MANILA (AFP, REUTERS) - Philippine President Rodrigo Duterte said Thursday (April 6) he has ordered troops to deploy on unoccupied South China Sea islands and reefs claimed by Manila, in a move that could provoke rival claimants including Beijing.
“It looks like everybody is making a grab for the islands there, so we better live on those that are still vacant,” he told reporters during a visit to a military camp on the western island of Palawan, near the disputed Spratly group.
“I have ordered the armed forces to occupy all.
“At least, let us get what is ours now and make a strong point there that it is ours,” he said.
The defence department later said that nine outcrops “are already in our possession” and occupied by marines, including Thitu island where the Philippine military maintains an airstrip.
Its statement suggested that Duterte’s plan was to beef up contingents on the reefs.
“The president wants facilities built such as barracks for the men, water (desalination) and sewage disposal systems, power generators, light houses, and shelters for fishermen,” the defence department said.
Duterte’s plan is unlikely to sit well with China, which lays claim to almost all the South China Sea, despite a fast-warming relationship between the two sides in recent months.
Duterte also told reporters on Thursday he would visit the island of Thitu, the largest of the Philippine-controlled Spratly Islands, and build a barracks for servicemen operating in the area.
“In the coming Independence Day, I may go to Pagasa island to raise the flag there,” Duterte told reporters, using the local name for Thitu.
The Philippines marks 119th year of independence from more than three centuries of Spanish rule on June 12. Thitu is close to Subi Reef, one of seven man-made islands in the Spratlys that China is accused of militarising with surface-to-air missiles, among other armaments.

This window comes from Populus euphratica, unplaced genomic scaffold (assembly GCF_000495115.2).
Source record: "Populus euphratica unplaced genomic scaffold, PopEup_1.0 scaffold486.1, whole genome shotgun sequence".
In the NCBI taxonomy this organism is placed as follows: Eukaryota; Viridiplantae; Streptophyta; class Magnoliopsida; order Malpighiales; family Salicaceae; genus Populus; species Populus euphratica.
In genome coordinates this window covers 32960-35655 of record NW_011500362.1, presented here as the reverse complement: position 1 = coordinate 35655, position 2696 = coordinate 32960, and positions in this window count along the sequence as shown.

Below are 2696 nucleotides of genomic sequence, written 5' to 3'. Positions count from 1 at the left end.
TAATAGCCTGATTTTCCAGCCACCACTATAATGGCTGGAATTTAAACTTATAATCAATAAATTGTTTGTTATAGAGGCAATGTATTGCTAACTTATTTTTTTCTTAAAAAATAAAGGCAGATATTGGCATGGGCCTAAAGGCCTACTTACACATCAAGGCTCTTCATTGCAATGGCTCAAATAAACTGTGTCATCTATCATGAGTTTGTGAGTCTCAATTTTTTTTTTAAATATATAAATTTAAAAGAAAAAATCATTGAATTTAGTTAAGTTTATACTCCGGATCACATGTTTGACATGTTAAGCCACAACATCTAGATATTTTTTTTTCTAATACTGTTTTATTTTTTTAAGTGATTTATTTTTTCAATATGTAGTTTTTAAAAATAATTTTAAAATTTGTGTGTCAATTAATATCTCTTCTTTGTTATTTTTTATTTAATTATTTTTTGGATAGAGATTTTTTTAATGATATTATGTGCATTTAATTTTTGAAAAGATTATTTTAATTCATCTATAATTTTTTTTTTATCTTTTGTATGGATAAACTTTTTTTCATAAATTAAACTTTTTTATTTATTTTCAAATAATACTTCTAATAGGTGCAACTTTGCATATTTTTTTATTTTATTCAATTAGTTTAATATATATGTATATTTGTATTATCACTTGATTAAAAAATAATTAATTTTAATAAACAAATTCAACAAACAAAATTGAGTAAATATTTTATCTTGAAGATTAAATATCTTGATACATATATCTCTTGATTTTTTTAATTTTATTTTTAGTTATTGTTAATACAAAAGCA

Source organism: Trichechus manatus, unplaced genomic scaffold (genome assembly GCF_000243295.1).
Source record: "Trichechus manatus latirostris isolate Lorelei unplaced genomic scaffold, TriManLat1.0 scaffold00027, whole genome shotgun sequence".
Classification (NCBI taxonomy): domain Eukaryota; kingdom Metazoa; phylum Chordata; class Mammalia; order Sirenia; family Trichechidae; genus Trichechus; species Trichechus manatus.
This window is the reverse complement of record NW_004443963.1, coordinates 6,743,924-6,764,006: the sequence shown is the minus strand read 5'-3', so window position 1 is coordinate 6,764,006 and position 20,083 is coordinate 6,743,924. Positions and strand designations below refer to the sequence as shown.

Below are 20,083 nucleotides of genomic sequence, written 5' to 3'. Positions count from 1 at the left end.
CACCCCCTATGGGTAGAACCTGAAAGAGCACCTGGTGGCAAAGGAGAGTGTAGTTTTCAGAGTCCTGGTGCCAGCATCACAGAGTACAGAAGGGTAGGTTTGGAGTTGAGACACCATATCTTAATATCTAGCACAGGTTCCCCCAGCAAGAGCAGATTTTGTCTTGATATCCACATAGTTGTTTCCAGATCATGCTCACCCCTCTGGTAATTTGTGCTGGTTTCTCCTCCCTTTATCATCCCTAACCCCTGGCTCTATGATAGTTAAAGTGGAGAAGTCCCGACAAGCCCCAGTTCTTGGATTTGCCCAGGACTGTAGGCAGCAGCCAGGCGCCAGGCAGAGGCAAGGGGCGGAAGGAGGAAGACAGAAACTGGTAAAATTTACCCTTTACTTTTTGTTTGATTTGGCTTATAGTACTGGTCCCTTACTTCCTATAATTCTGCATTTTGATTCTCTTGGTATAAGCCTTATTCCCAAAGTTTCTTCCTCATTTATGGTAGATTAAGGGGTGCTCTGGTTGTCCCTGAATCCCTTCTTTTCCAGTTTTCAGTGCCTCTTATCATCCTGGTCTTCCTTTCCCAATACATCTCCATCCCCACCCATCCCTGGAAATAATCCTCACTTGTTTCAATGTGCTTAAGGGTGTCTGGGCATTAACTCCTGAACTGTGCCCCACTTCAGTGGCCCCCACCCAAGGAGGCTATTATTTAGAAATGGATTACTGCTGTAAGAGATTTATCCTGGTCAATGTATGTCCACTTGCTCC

Brunei, Malaysia, the Philippines, Vietnam and Taiwan also have claims in the strategic waters.
Duterte has previously sought to improve his nation’s relations with China as he sought billions of dollars worth of investments and grants by adopting a non-confrontational approach over their competing claims in the strategically vital waters.
His efforts to engage China, months after a tribunal in the Hague ruled that Beijing did not have historic rights to the South China Sea, marks an astonishing reversal in foreign policy since he took office on June 30.
An official at the Chinese embassy in Manila seemed surprised when asked by AFP to comment on Duterte’s declaration, but referred questions on the matter to the Chinese foreign ministry in Beijing.
The two neighbours are scheduled to hold talks in China in May to tackle issues related to the sea row.
US President Donald Trump’s administration so far has taken a tough stance on China’s claims in the South China Sea, insisting it will defend international interests there.
Trump is set to sit down with his Chinese counterpart Xi Jinping later in the day to discuss a range of issues which will likely including tensions in the South China Sea.